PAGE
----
The No-Till Grower’s Guide to Ecological Market Gardening
Principles and farm-tested practices for no-till market gardening–for healthier, more productive soil
From the host of the popular The No-Till Market Garden Podcast–heard around the world with nearly one million downloads
Discovering how to meet the soil’s needs is the key task for every market gardener. In this comprehensive guide, Farmer Jesse Frost shares all he has learned through experience and experimentation with no-till practices on his home farm in Kentucky and from interviews and visits with highly successful market gardeners in his role as host of The No-Till Market Garden Podcast.
The Living Soil Handbook is centered around the three basic principles of no-till market gardening:
- Disturb the soil as little as possible
- Keep it covered as much as possible
- Keep it planted as much as possible.
Farmer Jesse then guides readers in applying those principles to their own garden environment, with their own materials, to meet their own goals.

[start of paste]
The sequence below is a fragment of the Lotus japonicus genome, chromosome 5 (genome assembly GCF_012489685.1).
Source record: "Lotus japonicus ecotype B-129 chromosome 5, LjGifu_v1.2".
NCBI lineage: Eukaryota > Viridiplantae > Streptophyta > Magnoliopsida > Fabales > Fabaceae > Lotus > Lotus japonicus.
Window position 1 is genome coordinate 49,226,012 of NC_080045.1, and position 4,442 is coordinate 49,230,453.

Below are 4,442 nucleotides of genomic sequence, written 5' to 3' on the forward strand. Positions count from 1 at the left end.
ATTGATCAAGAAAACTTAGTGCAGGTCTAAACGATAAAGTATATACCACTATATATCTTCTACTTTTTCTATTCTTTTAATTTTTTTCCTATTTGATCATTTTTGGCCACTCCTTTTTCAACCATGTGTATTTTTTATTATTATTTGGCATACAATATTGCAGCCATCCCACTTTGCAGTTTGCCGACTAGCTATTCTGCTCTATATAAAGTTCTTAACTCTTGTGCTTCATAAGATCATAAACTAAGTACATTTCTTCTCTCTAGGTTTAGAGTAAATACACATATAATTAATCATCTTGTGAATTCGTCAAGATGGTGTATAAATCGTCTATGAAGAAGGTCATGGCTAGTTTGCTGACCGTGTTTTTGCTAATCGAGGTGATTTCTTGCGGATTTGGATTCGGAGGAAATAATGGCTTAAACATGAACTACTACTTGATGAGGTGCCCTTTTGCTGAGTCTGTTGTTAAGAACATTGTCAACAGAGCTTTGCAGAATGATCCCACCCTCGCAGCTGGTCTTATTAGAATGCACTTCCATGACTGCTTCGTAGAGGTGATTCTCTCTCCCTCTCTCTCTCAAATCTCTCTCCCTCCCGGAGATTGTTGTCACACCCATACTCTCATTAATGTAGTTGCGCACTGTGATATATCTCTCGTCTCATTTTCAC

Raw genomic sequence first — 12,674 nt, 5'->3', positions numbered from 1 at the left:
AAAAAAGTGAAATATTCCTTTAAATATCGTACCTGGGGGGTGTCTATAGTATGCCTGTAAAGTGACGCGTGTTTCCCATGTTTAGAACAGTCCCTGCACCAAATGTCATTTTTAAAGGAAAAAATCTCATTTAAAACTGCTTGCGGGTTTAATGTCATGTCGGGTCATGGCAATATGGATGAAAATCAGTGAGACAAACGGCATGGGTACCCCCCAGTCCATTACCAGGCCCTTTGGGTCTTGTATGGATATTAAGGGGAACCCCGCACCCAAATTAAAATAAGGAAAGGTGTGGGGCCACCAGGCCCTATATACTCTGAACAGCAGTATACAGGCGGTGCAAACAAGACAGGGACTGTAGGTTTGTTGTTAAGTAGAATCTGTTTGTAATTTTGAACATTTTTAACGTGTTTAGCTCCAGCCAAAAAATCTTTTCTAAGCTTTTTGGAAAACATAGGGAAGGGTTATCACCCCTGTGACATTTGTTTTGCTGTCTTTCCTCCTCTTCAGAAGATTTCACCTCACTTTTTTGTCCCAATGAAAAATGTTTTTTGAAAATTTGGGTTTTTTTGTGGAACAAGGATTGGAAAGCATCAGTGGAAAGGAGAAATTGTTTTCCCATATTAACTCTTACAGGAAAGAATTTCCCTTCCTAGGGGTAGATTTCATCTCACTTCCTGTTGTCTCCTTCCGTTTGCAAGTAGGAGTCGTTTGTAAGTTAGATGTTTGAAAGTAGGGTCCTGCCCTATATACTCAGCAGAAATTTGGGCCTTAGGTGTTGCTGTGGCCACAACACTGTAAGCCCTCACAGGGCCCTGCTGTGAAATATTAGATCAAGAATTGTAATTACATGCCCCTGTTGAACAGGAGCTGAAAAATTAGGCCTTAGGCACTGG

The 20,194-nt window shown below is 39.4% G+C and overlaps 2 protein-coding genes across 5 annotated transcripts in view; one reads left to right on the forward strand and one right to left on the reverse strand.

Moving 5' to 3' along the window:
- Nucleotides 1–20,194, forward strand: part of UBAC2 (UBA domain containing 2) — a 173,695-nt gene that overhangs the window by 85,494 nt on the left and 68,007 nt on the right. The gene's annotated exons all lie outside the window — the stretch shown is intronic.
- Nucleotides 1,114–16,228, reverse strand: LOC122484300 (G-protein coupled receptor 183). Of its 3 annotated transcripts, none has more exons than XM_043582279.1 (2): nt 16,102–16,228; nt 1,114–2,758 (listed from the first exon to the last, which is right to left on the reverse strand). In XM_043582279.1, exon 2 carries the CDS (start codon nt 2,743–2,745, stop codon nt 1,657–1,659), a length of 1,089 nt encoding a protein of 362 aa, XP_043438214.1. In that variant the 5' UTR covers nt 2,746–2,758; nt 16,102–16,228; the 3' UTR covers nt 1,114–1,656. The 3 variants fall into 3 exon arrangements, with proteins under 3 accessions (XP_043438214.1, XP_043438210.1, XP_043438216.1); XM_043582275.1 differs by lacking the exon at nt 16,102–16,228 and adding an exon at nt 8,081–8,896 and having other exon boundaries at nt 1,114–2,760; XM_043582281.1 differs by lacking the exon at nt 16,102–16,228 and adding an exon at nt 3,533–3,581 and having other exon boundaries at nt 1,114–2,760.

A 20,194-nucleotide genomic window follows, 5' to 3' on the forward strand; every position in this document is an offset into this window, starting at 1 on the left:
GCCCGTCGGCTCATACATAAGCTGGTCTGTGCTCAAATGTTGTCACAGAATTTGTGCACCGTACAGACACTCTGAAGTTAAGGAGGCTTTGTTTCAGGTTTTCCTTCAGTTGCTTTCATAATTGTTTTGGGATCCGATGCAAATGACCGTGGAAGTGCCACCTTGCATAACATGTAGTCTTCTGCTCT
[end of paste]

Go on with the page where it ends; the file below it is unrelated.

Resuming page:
Beginning with an exploration of the importance of photosynthesis to living soil, Jesse provides in-depth information on:
- Turning over beds
- Using compost and mulch
- Path management
- Incorporating biology, maintaining fertility
- Cover cropping
- Diversifying plantings through intercropping
- Production methods for seven major crops
Throughout, the book emphasizes practical information on all the best tools and practices for growers who want to build their livelihood around maximizing the health of their soil.
Farmer Jesse reminds growers that “as possible” is the mantra for protecting the living soil: disturb the soil as little as you possibly can in your context. He does not believe that growers should anguish over what does and does not qualify as “no-till.” If you are using a tool to promote soil life and biology, that’s the goal. Jesse’s goal with The Living Soil Handbook is to provide a comprehensive set of options, materials, and field-tested practices to inspire growers to design a soil-nurturing no-till system in their unique garden or farm ecosystem.
Publication Date: July 20, 2021